Drone - Mayo Clinic Parking (copy)

The former Kmart site has been repaved and striped to provide parking for Mayo Clinic employees in Rochester. (Andrew Link / alink@postbulletin.com)

Review of plans to convert the former Kmart parking lot into a park-and-ride for Saint Marys Hospital employees has been delayed a month.

While a proposal was submitted by the Oct. 16 deadline for a Nov. 13 review by the Rochester Planning and Zoning Commission, it didn't include a completed traffic study.

Rochester Community Development Director Cindy Steinhauser said the study is needed before staff can prepare a recommendation for the commission.

“(The developers) need to submit by Nov. 13, which they are on track to do,” she said, noting that would put the issue on the commission’s Dec. 11 agenda.

If the commission makes a recommendation during the Dec. 11 meeting, the Rochester City Council could hold a public hearing on the proposal in January.

Plans submitted by WSB & Associates on behalf of the property owner, Camegaran LLC of Hastings, request a permit to use the site as a private park-and-ride facility for more than 1,400 interim parking spaces, which would be developed in two phases. A permit is required because the proposed use does not conform with existing zoning standards.

According to the project overview submitted to the Rochester Community Development Department, the city would become the leasing agent for the property and lease it to Mayo Clinic. As the property owner, Camegaran would remain responsible for funding improvements. 

Asked about the proposed lease arrangement, Steinhauser indicated it is related to the site being within a newly created transit-oriented development zone, also known as TOD, which restricts the creation of park-and-ride facilities and requires them to have a public purpose.

“The TOD district indicates that a publicly designated parking facility be established,” she said. “We are working through how best to meet that requirement.”

EMPLOYEE USE

As the traffic study is being completed, the project overview provides some details about how the added parking could initially affect local traffic patterns.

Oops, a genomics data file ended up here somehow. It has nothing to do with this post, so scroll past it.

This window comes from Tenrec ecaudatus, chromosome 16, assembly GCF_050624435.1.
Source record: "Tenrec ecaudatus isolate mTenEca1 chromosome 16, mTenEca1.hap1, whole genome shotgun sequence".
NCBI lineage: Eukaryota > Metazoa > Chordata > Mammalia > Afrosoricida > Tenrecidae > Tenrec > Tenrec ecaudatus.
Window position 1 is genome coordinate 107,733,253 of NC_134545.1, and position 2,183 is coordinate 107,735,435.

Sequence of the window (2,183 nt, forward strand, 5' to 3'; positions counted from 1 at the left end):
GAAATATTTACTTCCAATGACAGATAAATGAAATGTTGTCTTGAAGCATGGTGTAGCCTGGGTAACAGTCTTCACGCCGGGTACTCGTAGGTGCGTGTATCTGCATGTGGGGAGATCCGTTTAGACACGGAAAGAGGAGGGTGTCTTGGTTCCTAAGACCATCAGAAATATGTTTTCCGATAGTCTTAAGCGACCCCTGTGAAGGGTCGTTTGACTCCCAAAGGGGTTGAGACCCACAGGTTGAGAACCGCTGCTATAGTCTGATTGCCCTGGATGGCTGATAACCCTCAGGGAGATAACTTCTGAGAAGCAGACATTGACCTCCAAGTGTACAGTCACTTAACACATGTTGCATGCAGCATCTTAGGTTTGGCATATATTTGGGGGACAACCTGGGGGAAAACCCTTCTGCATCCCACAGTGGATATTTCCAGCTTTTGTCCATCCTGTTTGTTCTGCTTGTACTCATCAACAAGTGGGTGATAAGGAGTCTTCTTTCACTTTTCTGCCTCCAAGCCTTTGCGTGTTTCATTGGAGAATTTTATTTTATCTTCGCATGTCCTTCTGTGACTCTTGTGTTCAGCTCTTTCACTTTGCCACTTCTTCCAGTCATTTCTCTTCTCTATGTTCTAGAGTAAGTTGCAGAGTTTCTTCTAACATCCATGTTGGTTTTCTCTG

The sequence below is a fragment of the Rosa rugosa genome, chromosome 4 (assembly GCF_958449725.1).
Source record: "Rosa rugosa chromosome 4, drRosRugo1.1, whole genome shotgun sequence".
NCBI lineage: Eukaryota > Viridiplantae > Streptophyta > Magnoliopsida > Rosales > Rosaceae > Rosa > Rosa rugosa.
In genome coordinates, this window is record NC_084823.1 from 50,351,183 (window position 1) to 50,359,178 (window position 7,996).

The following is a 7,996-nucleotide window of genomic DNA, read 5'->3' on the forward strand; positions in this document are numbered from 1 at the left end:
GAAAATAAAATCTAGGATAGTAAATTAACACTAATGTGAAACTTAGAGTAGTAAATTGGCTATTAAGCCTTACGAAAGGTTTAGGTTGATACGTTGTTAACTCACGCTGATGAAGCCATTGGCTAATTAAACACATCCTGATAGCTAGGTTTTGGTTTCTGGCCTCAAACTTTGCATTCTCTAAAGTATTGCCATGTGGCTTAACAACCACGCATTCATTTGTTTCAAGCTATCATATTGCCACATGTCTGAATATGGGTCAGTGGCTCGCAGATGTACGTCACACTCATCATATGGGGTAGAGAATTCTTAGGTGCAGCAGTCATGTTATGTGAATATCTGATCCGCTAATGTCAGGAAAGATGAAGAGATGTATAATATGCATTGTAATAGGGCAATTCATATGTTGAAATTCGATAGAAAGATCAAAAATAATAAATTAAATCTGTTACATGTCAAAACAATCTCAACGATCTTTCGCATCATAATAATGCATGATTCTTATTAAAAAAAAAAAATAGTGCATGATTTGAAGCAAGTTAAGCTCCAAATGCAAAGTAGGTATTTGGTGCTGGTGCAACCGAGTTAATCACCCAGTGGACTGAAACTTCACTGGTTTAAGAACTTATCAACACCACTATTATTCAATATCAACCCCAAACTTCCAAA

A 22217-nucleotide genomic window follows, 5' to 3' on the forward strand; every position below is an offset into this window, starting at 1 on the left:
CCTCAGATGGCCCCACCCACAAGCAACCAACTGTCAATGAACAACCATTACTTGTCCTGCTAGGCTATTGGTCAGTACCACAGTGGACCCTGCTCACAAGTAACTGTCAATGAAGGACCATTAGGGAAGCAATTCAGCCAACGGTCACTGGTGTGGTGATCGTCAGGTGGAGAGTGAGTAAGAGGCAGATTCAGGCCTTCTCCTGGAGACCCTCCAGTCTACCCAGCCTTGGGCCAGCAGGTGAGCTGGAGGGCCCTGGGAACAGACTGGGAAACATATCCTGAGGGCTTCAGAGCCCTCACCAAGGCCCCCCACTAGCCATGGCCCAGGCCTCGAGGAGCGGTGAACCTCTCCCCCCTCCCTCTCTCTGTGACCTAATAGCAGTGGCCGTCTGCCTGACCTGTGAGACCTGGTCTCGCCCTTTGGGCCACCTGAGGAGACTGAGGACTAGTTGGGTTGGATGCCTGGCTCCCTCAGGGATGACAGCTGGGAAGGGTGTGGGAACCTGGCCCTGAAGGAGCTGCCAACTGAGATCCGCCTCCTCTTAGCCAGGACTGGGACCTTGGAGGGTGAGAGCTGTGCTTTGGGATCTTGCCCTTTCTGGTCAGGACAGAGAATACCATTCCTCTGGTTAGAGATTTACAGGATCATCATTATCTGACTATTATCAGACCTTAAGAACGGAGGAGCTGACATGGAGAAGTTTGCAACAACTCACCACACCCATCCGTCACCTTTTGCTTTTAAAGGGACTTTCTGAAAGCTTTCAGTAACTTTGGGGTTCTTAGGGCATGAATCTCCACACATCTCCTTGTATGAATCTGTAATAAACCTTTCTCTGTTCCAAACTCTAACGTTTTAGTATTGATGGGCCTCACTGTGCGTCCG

“As currently proposed, Mayo employees will begin parking anywhere from 5:30 a.m. to 8:30 a.m.,” the report states. “It is estimated that the Phase 1 lot will be full by 11 a.m.”

Mayo Clinic buses will take employees from the lot to Saint Marys Hospital in the morning, and the shuttles will be used to return them to the lot starting at 3 p.m, with the highest number of buses expected at approximately 7 p.m., when 12-hour shifts end at the hospital.

The Phase 1 lot is the existing Kmart parking lot, which Camegaran has already paid to repave and stripe for planned use by Mayo Clinic employees. The shuttle buses will use existing access points, entering from Third Avenue Southeast and leaving on Ninth Street Southeast.

The proposed second phase of creating the lot, which would expand it from approximately 750 spaces to 1,454, is expected to start in the spring, after asbestos is removed from the existing building and the structure is demolished.

During an Oct. 15 meeting with neighbors, Rochester Mayor Kim Norton asked whether the parking was required for employee growth at the hospital or because existing parking is being displaced. She requested numbers to show employment changes at Saint Marys and was told they could be provided.

Earlier this week, she said she had not heard from Mayo Clinic regarding employment numbers. A similar Post Bulletin request for the numbers was returned last week with a response that stated: “The employee numbers specific to Saint Marys are not available.”

The closest the project overview comes to providing employee-related numbers is that an estimated 300 to 400 employees end their shifts at approximately 7 p.m.

Additionally, the overview points to recent expansion efforts at the hospital for displacing employee parking to make room for more patients.

“Mayo has experienced a significant increase in patient load and patient visitors parking at the Saint Marys campus,” it states, noting recent construction activity in the area has also displaced on-street parking options for employees.

FUTURE USE

The project overview also points to the temporary nature of the parking plan, noting a future master plan will be developed for a mixed-use project after the Mayo Clinic lease ends.

“The parking lot layout and landscaping areas are planned for the interim use and not for the final plan of development,” the overview states.

During the Oct. 15 meeting with neighbors, Tim Siegfried, division chairman of facilities for Mayo Clinic, said lease details were in the works, but indicated discussions revolved around a 10-year lease commitment.

While Mayo Clinic declined to make someone available for an interview related to the parking plan, it did offer a statement in reply to written questions regarding the approval process and potential future use of the site.

“The owner of the site is currently working through the city’s regulatory process,” stated the written response sent by Ginger Plumbo of the clinic’s Department of Public Affairs. “We agree that longer term there is likely a higher and better use for this site, but in the short term, parking on this site helps Mayo Clinic meet an immediate parking need for our employees and serves as a bridge to future development.”

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